Sato was recruited as director of the W. Alton Jones Cell Science Center, Lake Placid, New York (1983 to 1992). His vision was to build a research university similar to Rockefeller University in the peaceful setting of the Adirondack Mountains of New York. Instead of the dependence on the labile support of individual government and private grants, the goal was to fund and endow the institute by proceeds from a for-profit biotechnology venture called Upstate Biotechnology, Inc.(UBI) which he established in the early 80’s. The idea was a radical concept for the period in which a non-profit research institute (W. Alton Jones Cell Science Center) would be supported and endowed from profits of a for-profit entity (UBI) solely owned by the non-profit entity. Start-up funds for UBI were solely from loans from tax-deductible gifts to the W. Alton Jones Cell Science Center in order to avoid conflict with private interests with the sole goal of funding the non-profit research goals.
Beyond his basic contributions in cell biology, Sato is known for his unique impact on many students and associates from around the world particularly from Japan and China, both in cell biology and the Manzanar Project. He was one of the first to personally recruit Chinese students and visiting scientists during visits to major Chinese universities at the beginning of the Deng Xiaoping Open Door Policy in the early 80’s. He first developed the idea of companies that directly market research reagents from individual researchers who know most about the product to the science community at large. This concept both helped fund the original investigators who were source of products, distributed essential research tools to the scientific community at large and generated cash flow to support basic research activities. Collaborative Research, Inc. was the first successful venture of this kind.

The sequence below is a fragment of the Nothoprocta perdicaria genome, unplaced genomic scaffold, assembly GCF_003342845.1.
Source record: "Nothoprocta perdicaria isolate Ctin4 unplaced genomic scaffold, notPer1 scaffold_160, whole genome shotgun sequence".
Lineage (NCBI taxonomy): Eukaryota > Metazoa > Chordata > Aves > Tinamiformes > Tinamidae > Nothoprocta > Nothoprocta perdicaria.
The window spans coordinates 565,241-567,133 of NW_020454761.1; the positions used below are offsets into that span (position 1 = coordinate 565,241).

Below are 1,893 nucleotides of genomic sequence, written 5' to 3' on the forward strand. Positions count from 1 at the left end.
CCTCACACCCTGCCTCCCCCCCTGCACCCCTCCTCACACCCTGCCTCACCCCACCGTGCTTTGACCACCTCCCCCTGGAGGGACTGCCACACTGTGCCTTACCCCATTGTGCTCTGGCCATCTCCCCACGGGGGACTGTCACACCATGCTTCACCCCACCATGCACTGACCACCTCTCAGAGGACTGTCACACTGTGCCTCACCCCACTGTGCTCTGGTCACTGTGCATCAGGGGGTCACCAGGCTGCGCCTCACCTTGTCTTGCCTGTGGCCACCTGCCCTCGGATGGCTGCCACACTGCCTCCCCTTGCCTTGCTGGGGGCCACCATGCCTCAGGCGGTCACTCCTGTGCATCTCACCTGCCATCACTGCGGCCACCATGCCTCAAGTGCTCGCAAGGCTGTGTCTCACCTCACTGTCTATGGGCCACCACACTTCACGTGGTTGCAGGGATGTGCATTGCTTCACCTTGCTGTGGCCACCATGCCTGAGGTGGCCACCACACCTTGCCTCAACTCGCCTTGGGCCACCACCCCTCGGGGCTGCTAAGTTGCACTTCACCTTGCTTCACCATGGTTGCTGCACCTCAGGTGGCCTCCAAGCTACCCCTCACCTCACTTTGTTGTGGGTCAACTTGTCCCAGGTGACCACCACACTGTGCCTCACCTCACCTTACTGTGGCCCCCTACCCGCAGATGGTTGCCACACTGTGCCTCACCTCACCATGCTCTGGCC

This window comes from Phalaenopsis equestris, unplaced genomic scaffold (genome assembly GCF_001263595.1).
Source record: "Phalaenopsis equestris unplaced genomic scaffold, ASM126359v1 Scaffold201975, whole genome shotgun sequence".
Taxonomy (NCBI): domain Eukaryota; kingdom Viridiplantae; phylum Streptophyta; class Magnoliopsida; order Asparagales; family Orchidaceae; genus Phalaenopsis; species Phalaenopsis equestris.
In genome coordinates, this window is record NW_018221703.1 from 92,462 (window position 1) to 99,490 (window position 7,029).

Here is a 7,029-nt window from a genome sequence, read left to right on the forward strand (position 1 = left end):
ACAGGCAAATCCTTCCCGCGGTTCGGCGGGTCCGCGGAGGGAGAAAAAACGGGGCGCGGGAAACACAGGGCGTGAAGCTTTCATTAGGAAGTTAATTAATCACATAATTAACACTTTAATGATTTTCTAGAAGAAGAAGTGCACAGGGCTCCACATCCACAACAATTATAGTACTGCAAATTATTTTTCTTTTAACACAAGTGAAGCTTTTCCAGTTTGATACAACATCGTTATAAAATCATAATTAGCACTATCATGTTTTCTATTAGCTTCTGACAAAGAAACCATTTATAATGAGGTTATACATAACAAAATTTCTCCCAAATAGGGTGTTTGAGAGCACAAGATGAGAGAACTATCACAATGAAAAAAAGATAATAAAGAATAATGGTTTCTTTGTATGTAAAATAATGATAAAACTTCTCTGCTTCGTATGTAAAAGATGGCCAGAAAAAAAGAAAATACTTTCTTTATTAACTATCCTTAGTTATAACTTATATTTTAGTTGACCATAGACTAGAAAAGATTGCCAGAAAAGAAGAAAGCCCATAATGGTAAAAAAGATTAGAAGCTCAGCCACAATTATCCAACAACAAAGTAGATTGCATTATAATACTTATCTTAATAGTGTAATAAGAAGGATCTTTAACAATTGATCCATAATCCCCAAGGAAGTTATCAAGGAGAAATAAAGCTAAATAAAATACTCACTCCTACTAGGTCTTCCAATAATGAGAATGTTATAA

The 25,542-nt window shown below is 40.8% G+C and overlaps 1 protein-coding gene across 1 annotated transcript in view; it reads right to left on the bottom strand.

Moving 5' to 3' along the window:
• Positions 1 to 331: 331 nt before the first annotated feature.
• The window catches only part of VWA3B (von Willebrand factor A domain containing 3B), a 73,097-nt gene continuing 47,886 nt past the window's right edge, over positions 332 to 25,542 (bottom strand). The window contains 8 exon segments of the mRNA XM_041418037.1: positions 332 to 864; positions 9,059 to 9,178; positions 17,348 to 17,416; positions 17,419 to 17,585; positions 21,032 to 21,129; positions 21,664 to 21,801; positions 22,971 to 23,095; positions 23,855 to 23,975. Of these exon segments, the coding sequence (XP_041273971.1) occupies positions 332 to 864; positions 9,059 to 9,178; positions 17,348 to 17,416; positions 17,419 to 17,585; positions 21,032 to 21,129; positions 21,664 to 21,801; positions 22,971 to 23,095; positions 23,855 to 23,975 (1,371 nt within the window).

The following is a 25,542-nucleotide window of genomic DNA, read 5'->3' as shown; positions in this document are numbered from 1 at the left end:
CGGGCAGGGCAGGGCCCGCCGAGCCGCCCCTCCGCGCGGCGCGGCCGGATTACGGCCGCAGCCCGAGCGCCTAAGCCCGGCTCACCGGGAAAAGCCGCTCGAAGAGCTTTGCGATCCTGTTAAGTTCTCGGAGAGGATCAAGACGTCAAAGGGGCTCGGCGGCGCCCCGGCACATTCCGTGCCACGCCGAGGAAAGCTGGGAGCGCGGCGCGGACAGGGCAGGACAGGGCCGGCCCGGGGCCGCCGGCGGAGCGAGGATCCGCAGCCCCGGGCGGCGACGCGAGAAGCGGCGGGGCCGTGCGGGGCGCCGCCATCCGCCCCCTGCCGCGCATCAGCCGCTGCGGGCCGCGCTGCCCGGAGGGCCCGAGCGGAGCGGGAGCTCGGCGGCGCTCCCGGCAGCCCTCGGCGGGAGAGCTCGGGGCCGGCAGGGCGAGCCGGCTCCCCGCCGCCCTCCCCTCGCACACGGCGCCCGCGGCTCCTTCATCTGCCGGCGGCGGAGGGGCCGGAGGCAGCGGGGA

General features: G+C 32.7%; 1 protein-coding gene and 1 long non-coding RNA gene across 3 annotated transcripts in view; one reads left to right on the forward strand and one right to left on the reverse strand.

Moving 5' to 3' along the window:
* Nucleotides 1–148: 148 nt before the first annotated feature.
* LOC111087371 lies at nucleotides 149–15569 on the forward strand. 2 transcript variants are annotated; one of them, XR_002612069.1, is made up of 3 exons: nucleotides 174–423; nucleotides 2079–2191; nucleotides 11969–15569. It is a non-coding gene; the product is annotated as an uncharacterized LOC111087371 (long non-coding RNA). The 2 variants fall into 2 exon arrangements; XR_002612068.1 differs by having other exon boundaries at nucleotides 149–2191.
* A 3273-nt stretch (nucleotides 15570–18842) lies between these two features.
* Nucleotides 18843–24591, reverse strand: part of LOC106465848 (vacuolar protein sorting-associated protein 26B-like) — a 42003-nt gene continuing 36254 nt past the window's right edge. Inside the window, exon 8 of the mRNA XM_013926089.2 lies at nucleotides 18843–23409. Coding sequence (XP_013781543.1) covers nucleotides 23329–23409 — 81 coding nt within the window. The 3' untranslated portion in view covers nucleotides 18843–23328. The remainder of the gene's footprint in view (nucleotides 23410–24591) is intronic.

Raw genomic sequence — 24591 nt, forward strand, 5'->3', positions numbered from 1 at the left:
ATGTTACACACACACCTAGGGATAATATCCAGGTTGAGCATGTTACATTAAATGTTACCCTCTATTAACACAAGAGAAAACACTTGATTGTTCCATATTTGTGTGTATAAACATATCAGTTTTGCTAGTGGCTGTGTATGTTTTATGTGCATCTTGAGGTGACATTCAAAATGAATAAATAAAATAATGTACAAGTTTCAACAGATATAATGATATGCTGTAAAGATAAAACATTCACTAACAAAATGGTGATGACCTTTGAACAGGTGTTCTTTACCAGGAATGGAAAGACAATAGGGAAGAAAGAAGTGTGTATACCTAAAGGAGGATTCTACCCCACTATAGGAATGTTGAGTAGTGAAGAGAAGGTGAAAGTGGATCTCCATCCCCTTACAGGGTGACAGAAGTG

Sato is co-inventor with his son, Denry Sato, and John Mendelson, CEO of The University of Texas M. D. Anderson Cancer Center, of the original technology used in chemotherapeutic agents based on inhibiting the epidermal growth factor receptor as Cetuximab (Erbitux).